Pubdate: Tue, 12 Jul 2016
Source: London Free Press (CN ON)
Page: A1
Copyright: 2016 The London Free Press
Author: Hank Daniszewski


They don't own a car or a computer. They don't even have a phone.

But when an Old Order Mennonite couple from northern Huron County, 
north of London, needed to control seizures in their six-year old 
daughter, they turned to a form of medical marijuana.

When the hard-to-get cannabis oil medication almost ran out, a London 
clinic scrambled to provide them an alternative supply.

Using medical marijuana may seem like a "stretch" for the 
ultra-traditional religious sect, says one observer at a Mennonite 
liberal arts college in Southwestern Ontario.

The most conservative of Mennonites living in Ontario, marked by 
their dark clothing and the horses and buggies many still rely on, 
Old Order followers eschew modern conveniences and live a lifestyle 
most Canadians gave up in the 19th-century.

But Old Order Mennonites also have a tradition of seeking alternative 
treatments, as well as mainstream medicine, said Marlene Epp, a 
history professor at Conrad Grebel University College at the 
University of Waterloo.

"The use of medical marijuana is new for all of us," Epp said. "If it 
was prescribed and they felt it would help their child, I suspect 
they would go for it."

The Mennonite family got their prescription from Canadian Cannabis 
Clinics on Wharncliffe Road.

The clinic opened in May 2015 and is part of a Toronto-based chain 
that specializes in medical marijuana prescriptions.

Delene Galloway, a registered practical nurse and a counsellor at the 
London clinic, said the family's experience shows Health Canada's 
existing system for ordering medical marijuana can be bottlenecked by 
bureaucracy and doesn't work for communities who don't have access to 
modern technology.

The family - Old Order Mennonites traditionally shun media attention 
- - has a very traditional lifestyle, she said. They declined to 
comment and did not want their name disclosed.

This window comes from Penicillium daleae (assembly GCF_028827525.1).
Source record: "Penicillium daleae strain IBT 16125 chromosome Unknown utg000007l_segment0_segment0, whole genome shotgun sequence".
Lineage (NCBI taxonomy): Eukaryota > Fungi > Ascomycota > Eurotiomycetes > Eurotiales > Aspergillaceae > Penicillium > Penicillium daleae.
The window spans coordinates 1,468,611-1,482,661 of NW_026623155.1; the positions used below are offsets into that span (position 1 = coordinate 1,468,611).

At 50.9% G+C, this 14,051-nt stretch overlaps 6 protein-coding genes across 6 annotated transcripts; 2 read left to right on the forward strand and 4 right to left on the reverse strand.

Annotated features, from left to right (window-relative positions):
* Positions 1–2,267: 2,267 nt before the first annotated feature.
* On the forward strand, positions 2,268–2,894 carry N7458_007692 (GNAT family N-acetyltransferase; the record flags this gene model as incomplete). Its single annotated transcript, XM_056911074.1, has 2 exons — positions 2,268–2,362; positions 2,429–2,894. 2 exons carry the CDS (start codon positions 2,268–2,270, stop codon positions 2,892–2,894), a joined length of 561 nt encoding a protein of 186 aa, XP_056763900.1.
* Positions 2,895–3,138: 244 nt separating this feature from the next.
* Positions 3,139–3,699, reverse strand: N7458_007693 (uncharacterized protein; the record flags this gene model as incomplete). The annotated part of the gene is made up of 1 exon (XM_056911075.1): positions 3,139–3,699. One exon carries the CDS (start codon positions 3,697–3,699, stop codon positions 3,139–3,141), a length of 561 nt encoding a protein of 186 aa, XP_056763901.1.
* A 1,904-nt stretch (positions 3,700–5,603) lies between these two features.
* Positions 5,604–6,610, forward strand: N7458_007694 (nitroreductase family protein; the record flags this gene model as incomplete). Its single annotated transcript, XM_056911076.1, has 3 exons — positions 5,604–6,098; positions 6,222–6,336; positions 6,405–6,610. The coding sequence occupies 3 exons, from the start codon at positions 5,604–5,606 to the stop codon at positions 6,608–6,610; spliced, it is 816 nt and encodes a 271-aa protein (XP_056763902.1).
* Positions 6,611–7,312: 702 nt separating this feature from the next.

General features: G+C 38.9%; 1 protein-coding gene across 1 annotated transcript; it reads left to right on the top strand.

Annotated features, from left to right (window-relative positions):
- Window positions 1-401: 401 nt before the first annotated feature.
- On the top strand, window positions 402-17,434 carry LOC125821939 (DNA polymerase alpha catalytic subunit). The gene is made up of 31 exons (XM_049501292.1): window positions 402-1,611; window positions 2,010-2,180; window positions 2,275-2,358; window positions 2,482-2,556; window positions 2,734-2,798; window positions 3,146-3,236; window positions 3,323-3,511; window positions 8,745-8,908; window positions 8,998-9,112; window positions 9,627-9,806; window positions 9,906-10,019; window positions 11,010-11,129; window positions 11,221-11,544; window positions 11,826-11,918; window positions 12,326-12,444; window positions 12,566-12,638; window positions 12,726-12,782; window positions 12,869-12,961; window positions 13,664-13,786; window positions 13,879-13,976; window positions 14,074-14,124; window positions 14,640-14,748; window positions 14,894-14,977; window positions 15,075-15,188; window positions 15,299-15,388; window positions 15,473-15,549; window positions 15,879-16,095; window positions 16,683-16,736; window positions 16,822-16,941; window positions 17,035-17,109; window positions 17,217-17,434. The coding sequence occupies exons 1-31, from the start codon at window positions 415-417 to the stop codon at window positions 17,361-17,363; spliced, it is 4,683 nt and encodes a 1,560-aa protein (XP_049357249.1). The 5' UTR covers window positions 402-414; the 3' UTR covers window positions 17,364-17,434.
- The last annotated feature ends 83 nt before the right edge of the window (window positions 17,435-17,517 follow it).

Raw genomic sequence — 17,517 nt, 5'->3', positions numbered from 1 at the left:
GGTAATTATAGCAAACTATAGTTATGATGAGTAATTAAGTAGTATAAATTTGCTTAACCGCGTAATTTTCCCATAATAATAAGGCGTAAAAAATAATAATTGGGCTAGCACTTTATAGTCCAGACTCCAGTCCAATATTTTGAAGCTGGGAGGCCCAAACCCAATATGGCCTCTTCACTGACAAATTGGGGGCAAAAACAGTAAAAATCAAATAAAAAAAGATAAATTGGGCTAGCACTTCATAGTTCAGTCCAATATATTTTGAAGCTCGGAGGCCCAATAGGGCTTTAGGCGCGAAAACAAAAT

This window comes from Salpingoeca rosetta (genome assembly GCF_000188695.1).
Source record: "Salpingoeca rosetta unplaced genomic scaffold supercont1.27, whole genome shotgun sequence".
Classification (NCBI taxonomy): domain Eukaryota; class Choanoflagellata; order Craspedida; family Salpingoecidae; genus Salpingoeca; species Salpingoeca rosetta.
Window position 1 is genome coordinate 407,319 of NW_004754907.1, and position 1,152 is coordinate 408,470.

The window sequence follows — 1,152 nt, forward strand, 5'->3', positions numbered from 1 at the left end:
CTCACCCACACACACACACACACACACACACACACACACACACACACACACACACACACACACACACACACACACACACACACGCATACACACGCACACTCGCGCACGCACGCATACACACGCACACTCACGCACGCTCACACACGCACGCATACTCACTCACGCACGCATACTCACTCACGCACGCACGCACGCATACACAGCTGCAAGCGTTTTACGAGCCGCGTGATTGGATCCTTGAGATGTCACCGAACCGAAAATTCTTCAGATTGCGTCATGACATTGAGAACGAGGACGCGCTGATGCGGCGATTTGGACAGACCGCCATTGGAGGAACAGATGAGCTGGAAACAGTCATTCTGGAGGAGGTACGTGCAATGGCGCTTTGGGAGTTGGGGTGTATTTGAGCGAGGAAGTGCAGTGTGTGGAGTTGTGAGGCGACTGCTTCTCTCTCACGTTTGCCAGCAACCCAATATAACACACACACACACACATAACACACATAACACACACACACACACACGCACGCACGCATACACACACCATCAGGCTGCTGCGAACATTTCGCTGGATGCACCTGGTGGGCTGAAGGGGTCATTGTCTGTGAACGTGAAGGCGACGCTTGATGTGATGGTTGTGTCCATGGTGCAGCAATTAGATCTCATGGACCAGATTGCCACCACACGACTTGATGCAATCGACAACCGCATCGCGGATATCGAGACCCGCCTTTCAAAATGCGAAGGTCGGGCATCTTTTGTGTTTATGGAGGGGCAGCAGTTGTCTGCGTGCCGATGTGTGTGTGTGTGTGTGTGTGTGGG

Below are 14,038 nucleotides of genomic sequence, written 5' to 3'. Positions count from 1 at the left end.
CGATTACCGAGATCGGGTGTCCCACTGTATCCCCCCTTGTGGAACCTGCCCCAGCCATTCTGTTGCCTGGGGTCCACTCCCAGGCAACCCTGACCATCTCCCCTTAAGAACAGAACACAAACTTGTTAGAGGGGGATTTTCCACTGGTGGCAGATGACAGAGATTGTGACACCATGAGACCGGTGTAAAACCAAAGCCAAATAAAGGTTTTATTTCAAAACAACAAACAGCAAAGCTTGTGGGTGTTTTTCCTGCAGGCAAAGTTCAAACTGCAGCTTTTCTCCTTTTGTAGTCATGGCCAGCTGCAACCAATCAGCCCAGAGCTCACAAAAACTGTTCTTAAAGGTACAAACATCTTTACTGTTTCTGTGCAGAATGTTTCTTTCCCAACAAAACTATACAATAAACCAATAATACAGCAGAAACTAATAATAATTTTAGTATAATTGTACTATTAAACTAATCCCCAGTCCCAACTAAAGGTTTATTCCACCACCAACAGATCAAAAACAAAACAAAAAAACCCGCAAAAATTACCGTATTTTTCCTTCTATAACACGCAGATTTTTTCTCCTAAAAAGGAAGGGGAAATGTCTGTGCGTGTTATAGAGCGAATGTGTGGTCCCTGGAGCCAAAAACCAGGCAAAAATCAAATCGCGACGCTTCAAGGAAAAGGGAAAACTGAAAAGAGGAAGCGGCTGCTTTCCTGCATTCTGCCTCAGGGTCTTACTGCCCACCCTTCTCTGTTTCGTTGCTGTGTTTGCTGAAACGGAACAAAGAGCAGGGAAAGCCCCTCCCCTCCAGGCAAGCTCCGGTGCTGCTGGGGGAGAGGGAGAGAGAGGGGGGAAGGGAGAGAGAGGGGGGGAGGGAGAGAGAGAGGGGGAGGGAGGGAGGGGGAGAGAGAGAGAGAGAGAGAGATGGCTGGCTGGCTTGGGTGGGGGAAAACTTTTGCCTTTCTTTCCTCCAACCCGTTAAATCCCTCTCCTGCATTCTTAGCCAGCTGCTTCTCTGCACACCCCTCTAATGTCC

Their six-year-old daughter suffers from severe epileptic seizures 
and their family doctor referred them to the London clinic to get a 
prescription for Cannabidiol, also known as CBD oil, Galloway said.

The oil has almost no THC, the active ingredient in marijuana that 
causes a high, and is mainly used for medicinal purposes such as 
treating seizures, she said.

Under existing law, medical marijuana must be ordered through a list 
of federally-approved suppliers, generally using the Internet and a 
credit card number,

The Cannabidiol was effective in treating the girl's condition, but 
the family had trouble filling refills for the prescription. Galloway 
said Mettrum, the Toronto-based supplier, had some CBD on hand but 
was waiting for Health Canada approval to release the batch to the public.

Meanwhile, the family cut back on the dosage of their dwindling 
supply, until the girl suffered a seizure and had to be hospitalized.

That was a financial hardship for the family, because Old Order 
Mennonites choose to pay for medical care with help from their 
community, even though they pay taxes.

With only a few days of supply left, the desperate family reached out 
to Galloway for help, using a neighbor's phone.

"We had to scurry to find someone who has CBD oil. Not all of the 
suppliers have it and those that do, can't keep up," said Galloway.

Their struggle was made more difficult because the Mennonite family 
had no computer and paid by cheque rather than credit card.

Galloway appealed to the directors of Canadian Cannabis Clinics, who 
rushed the bureaucratic process to find another supplier for the CBD 
oil. The company also paid the cost of the prescription.

Galloway said she was skeptical about medical marijuana when she 
first started working at the clinic, but is now convinced it's effective.

"I hear patients saying 'Thank you,' you gave me life back.' I hear 
that almost every day."

Galloway said it was especially gratifying helping the Mennonite family.

"They're such sweet, gentle people."
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MAP posted-by: Jay Bergstrom